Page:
First, I shall deal with how the 1986–87 rate support grant settlement might have affected Sutton if we had not made any changes to the grant system. Like all other outer Londer authorities the borough would have lost block grant because we have reduced the proportion of overall spending which is met by the Exchequer grant, of which block grant is a part. We have followed that policy because we wanted to reduce the Exchequer support to local government in an attempt to improve local accountability. My hon. Friend the Member for Sutton and Cheam accepted that. The loss of grant for this reason amounted to over £1.5 million. Sutton would have lost a further £333,000 due to increased rateable values. It would have gained about £800,000 because we have moved resources between various services.

With some other smaller losses and gains, overall Sutton would have received about £900,000 less in grant than in 1985–86 if we had simply rolled the old system forward to 1986–87.

However, we could not leave the basic grant system alone. The most important feature of the settlement next year is that we have removed targets and holdback. At the same time, we have increased the effects of the existing mechanism so as to continue the constraints on spending. Sutton gained £1 million in grant from that move.

We have also continued the development of grant-related expenditure as an objective measure of spending need. Sutton gains a further £1.2 million in grant from those changes which mainly affect its education and concessionary fares provision. As I said, we have abolished the GLC, which means that Sutton has gained a further £1.5 million of grant towards the services that it has taken on as a consequence of abolition.

The net result of all the changes to which I have referred is that if Sutton were to spend at a level equal to its own 1985–86 spending and include its share of the GLC's 1985–86 spending — increased by 3.4 per cent. — its block grant would increase by £2.8 million to £27.8 million—an increase of 11.3 per cent.

Many outer London boroughs have claimed that profligate inner London boroughs have been rewarded rather than penalised, as the outer boroughs would wish. However, many inner London boroughs are subject to lower expenditure limits next year. For example, Greenwich is being required to reduce its expenditure by 10 per cent. in real terms, Hackney by over 12 per cent. and Lewisham by 14 per cent., all as a direct consequence of rate capping.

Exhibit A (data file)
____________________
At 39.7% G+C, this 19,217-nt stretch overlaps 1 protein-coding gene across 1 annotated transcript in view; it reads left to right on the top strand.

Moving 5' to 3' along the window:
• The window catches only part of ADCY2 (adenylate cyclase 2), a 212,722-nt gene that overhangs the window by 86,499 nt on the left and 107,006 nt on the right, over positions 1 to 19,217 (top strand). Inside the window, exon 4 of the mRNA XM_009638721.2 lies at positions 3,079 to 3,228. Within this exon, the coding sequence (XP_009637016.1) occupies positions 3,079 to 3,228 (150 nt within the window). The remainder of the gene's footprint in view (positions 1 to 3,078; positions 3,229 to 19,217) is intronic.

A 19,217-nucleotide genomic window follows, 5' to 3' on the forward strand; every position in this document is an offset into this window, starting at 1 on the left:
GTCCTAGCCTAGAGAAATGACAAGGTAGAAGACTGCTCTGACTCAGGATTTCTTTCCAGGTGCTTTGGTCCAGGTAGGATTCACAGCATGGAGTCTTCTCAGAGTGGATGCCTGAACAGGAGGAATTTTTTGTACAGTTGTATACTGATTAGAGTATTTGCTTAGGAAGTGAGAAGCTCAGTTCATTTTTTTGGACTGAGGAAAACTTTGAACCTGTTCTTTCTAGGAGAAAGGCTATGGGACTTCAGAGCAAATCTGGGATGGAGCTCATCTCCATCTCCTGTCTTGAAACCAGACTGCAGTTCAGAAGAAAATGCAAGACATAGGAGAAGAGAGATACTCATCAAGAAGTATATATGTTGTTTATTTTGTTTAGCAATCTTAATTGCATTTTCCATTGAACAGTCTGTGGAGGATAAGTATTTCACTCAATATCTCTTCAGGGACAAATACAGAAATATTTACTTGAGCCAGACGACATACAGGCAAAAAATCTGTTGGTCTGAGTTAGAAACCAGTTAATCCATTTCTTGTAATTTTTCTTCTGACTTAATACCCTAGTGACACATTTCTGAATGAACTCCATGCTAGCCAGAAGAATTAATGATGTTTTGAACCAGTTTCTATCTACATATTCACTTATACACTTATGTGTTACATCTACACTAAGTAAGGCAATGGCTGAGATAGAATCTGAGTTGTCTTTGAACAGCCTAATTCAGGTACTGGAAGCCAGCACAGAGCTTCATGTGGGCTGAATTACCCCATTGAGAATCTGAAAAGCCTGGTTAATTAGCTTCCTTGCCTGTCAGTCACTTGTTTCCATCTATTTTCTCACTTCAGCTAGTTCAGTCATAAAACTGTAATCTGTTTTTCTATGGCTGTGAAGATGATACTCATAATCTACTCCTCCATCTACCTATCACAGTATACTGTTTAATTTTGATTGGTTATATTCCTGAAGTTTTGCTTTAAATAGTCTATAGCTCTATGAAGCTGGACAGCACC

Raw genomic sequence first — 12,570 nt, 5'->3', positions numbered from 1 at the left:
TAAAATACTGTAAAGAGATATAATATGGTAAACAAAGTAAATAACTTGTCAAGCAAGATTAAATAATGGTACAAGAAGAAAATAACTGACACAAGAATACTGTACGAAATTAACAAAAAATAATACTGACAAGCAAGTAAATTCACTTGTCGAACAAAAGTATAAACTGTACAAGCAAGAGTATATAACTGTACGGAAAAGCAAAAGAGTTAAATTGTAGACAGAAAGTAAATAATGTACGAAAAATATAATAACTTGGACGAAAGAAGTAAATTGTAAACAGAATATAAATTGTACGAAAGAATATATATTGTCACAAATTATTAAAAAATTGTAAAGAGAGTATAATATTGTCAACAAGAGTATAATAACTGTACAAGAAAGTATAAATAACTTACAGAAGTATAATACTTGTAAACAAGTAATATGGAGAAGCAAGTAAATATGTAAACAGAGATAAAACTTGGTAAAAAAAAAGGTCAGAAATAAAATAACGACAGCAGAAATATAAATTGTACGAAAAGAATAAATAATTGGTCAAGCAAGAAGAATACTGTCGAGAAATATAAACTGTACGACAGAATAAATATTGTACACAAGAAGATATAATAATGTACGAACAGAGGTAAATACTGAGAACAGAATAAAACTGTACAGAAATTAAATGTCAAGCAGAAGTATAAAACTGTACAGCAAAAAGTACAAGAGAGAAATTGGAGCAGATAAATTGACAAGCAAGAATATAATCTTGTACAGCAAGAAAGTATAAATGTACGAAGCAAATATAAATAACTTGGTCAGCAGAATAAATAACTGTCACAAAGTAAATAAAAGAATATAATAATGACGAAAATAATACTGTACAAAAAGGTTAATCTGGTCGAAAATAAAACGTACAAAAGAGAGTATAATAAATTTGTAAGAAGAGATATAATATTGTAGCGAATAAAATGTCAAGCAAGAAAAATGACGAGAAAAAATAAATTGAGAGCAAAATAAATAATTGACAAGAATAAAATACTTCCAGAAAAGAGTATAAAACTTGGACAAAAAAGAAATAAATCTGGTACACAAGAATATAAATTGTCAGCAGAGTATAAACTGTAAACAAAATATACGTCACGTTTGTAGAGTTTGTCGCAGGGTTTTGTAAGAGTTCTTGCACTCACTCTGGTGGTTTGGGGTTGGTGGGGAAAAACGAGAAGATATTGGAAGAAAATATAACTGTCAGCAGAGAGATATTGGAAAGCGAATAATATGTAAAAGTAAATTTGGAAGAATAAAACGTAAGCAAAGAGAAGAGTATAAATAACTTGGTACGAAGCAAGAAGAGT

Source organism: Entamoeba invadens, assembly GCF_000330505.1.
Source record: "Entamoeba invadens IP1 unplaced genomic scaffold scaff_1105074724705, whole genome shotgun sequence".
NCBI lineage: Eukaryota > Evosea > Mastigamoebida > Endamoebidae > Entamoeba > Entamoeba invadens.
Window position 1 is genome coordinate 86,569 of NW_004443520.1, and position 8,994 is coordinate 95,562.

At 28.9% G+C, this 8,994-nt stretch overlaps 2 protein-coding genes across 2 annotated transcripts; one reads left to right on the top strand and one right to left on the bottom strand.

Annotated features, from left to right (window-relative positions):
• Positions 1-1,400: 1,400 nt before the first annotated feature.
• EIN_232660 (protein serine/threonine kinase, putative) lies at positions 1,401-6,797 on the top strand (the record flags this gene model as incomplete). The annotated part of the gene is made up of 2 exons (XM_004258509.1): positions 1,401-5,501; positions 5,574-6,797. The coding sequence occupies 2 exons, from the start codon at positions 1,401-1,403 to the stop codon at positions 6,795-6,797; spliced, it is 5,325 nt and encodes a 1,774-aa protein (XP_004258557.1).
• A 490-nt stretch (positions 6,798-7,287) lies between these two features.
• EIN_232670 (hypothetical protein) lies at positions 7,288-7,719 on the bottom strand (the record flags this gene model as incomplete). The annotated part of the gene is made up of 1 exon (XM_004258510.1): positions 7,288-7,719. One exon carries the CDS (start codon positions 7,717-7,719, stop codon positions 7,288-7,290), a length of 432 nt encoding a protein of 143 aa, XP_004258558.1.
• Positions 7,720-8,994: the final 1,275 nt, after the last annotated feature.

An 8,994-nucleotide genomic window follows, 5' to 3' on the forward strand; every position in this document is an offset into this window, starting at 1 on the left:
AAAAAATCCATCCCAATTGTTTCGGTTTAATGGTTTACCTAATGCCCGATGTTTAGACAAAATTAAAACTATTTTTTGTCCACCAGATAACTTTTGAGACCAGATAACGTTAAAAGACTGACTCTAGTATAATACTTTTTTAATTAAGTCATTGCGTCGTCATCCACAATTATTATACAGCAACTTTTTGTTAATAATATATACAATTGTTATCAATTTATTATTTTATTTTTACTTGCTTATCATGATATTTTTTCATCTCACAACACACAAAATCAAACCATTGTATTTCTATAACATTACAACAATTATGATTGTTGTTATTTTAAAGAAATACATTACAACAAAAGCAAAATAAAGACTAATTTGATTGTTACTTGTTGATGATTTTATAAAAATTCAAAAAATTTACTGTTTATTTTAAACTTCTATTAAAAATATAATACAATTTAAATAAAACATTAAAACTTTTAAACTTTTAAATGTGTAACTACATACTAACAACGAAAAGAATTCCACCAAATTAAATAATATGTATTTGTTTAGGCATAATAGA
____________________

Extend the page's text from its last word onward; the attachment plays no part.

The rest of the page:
Such demands are difficult to achieve, as I know to my cost. It is hard for a local authority to achieve much more than a 3 per cent. direct cut in expenditure during the rollover of one financial year. However, we are required to operate the block grant system on general principles which have to be consistent. We have no power to single out authorities for favourable or unfavourable treatment. The rate support grant system is based on the principles of need and resources equalisation. The aim is for authorities to provide similar services at broadly the same rate poundage cost to their ratepayers, regardless of differences in their needs and rateable resources.

Although we are not here today to decide the future of the local government finance system, it would be appropriate for me to mention that my right hon. Friend the Secretary of State has just launched a major Green Paper which addresses the fundamental issues of equalisation and the extent to which it should continue under a new financial system for local government. We shall certainly welcome all thoughts and contributions from local authorities in the coming months. I hope that my hon. Friends will take that message back to their local authority.

The abolition of the GLC is particularly important to the London borough of Sutton. My hon. Friends will recall that we intended that the financial effects of abolition would be neutral—there would be neither gainers nor losers arising out of the abolition. We have not built into the rate support grant settlement any assumption about what savings can be made by the successor authorities.

Our aim has been that, taken as a whole, London will receive the same level of grant to which it would have been entitled if the GLC had continued to exist and to spend at the level assumed in the settlement. We have done that by allocating the GLC's grant-related expenditure and its 1985–86 budget to the successor authorities on the most objective assumptions that we could find, after a full process of consultation with the local authority associations.

We have also extended the London rate equalisation scheme to replace the equalising effect of the GLC precept. That was necessary to avoid windfall gains to the central boroughs at the expense of ratepayers outside London.

It is important to understand that not only do authorities inherit expenditure obligations from the GLC, and the grant-related expenditure to go with them, but they inherit an obligation to raise some of the resources to meet those needs from their own ratepayers, just as the GLC did by precepting. That means that there is no uniform relationship between GRE increases and grant increases due to abolition.